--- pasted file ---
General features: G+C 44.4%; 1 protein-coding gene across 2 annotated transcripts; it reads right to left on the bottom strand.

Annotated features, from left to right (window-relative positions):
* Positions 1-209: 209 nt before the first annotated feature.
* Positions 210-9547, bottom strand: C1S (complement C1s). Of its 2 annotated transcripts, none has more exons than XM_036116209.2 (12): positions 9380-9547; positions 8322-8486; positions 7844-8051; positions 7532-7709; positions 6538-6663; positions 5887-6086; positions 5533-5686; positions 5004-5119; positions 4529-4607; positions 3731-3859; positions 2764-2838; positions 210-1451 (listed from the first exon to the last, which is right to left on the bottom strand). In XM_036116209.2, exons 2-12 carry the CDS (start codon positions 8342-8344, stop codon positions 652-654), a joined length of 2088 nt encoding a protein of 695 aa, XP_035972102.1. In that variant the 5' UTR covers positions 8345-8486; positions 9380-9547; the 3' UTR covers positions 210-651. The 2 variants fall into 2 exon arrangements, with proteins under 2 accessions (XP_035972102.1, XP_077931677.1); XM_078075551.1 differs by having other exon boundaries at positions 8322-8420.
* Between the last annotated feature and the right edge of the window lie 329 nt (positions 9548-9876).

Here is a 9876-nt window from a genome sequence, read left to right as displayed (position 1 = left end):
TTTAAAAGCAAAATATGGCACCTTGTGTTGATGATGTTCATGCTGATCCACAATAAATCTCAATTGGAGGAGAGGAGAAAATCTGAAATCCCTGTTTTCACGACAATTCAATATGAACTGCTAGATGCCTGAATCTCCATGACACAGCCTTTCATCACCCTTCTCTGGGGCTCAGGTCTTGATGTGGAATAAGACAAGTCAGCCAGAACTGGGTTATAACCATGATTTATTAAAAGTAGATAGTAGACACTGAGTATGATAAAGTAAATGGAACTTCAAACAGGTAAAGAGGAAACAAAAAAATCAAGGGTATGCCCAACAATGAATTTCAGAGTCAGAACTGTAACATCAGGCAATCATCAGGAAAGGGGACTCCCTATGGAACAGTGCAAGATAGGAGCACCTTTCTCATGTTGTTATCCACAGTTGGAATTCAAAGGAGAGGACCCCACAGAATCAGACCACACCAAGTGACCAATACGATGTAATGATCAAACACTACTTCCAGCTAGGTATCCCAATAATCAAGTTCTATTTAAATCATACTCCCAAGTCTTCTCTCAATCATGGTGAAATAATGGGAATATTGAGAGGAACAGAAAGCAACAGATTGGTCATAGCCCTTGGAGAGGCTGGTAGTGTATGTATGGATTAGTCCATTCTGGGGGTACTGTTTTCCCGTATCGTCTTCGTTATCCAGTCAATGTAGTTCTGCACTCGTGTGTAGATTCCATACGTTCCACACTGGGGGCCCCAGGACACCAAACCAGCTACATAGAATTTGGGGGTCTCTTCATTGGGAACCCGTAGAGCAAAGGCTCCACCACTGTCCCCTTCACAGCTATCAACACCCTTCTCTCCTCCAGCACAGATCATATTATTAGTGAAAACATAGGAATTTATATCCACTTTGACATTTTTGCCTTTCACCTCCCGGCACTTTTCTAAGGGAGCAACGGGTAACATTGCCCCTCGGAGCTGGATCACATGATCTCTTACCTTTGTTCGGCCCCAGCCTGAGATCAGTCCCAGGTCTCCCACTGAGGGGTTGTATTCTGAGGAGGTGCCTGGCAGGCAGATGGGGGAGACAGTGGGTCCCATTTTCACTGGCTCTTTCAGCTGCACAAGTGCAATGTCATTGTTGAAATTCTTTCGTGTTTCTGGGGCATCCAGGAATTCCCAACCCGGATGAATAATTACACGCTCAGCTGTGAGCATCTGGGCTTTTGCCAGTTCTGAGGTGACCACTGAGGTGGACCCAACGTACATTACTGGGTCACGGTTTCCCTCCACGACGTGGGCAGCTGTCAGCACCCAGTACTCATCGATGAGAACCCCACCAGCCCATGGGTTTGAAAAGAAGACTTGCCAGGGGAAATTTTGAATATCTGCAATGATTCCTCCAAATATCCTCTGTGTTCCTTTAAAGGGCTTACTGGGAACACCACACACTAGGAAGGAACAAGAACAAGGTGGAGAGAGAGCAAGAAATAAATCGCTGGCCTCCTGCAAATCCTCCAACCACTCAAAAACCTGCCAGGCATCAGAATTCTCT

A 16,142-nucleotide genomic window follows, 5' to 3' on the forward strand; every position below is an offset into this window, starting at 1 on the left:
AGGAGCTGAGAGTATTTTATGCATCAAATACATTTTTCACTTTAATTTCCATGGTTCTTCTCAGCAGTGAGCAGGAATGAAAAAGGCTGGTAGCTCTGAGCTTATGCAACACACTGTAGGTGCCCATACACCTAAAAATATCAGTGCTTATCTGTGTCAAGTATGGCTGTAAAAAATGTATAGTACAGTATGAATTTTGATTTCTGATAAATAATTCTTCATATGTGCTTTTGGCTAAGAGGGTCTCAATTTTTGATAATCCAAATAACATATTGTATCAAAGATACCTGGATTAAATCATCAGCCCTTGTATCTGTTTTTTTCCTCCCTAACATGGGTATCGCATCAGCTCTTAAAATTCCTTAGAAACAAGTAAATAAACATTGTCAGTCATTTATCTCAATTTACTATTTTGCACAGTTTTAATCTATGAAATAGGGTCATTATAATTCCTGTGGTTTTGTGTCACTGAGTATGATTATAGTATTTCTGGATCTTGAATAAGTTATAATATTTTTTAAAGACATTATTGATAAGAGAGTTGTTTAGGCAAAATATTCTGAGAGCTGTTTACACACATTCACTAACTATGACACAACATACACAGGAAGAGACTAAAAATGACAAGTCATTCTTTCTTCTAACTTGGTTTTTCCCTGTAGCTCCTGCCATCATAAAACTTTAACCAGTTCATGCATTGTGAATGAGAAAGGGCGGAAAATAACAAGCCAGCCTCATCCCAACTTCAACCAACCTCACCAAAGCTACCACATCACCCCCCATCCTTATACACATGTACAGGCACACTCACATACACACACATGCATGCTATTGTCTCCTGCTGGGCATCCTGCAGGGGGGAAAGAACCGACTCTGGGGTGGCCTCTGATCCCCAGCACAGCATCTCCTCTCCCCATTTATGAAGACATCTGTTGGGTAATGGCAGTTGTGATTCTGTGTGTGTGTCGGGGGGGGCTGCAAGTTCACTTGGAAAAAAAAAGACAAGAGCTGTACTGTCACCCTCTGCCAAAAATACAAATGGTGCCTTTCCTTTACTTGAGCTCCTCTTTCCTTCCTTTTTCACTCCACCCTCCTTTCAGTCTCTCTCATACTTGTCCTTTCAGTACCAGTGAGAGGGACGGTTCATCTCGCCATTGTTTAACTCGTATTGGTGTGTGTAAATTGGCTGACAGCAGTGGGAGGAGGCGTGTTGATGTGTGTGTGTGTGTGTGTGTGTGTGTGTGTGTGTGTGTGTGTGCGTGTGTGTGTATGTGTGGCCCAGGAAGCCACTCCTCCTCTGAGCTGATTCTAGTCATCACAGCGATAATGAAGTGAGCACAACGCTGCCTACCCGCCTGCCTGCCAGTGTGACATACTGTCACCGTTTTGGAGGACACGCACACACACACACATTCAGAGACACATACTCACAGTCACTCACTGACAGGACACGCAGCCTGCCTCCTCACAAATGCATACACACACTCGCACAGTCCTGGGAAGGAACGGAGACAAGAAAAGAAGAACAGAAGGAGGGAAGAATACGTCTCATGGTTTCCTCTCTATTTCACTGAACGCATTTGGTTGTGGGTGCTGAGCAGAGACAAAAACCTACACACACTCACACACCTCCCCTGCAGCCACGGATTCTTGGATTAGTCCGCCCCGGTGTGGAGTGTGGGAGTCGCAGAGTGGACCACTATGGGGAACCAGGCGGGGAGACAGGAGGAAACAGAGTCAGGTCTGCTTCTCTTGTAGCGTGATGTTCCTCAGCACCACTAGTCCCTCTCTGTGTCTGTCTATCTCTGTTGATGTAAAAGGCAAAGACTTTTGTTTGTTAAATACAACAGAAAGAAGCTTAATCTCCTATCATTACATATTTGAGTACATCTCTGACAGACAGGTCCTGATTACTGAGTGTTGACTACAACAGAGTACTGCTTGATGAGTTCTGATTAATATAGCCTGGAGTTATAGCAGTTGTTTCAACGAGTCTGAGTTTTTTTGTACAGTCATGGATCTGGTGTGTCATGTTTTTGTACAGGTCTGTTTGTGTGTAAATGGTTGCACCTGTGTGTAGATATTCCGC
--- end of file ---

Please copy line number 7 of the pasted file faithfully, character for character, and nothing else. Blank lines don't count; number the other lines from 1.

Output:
TTTAAAAGCAAAATATGGCACCTTGTGTTGATGATGTTCATGCTGATCCACAATAAATCTCAATTGGAGGAGAGGAGAAAATCTGAAATCCCTGTTTTCACGACAATTCAATATGAACTGCTAGATGCCTGAATCTCCATGACACAGCCTTTCATCACCCTTCTCTGGGGCTCAGGTCTTGATGTGGAATAAGACAAGTCAGCCAGAACTGGGTTATAACCATGATTTATTAAAAGTAGATAGTAGACACTGAGTATGATAAAGTAAATGGAACTTCAAACAGGTAAAGAGGAAACAAAAAAATCAAGGGTATGCCCAACAATGAATTTCAGAGTCAGAACTGTAACATCAGGCAATCATCAGGAAAGGGGACTCCCTATGGAACAGTGCAAGATAGGAGCACCTTTCTCATGTTGTTATCCACAGTTGGAATTCAAAGGAGAGGACCCCACAGAATCAGACCACACCAAGTGACCAATACGATGTAATGATCAAACACTACTTCCAGCTAGGTATCCCAATAATCAAGTTCTATTTAAATCATACTCCCAAGTCTTCTCTCAATCATGGTGAAATAATGGGAATATTGAGAGGAACAGAAAGCAACAGATTGGTCATAGCCCTTGGAGAGGCTGGTAGTGTATGTATGGATTAGTCCATTCTGGGGGTACTGTTTTCCCGTATCGTCTTCGTTATCCAGTCAATGTAGTTCTGCACTCGTGTGTAGATTCCATACGTTCCACACTGGGGGCCCCAGGACACCAAACCAGCTACATAGAATTTGGGGGTCTCTTCATTGGGAACCCGTAGAGCAAAGGCTCCACCACTGTCCCCTTCACAGCTATCAACACCCTTCTCTCCTCCAGCACAGATCATATTATTAGTGAAAACATAGGAATTTATATCCACTTTGACATTTTTGCCTTTCACCTCCCGGCACTTTTCTAAGGGAGCAACGGGTAACATTGCCCCTCGGAGCTGGATCACATGATCTCTTACCTTTGTTCGGCCCCAGCCTGAGATCAGTCCCAGGTCTCCCACTGAGGGGTTGTATTCTGAGGAGGTGCCTGGCAGGCAGATGGGGGAGACAGTGGGTCCCATTTTCACTGGCTCTTTCAGCTGCACAAGTGCAATGTCATTGTTGAAATTCTTTCGTGTTTCTGGGGCATCCAGGAATTCCCAACCCGGATGAATAATTACACGCTCAGCTGTGAGCATCTGGGCTTTTGCCAGTTCTGAGGTGACCACTGAGGTGGACCCAACGTACATTACTGGGTCACGGTTTCCCTCCACGACGTGGGCAGCTGTCAGCACCCAGTACTCATCGATGAGAACCCCACCAGCCCATGGGTTTGAAAAGAAGACTTGCCAGGGGAAATTTTGAATATCTGCAATGATTCCTCCAAATATCCTCTGTGTTCCTTTAAAGGGCTTACTGGGAACACCACACACTAGGAAGGAACAAGAACAAGGTGGAGAGAGAGCAAGAAATAAATCGCTGGCCTCCTGCAAATCCTCCAACCACTCAAAAACCTGCCAGGCATCAGAATTCTCT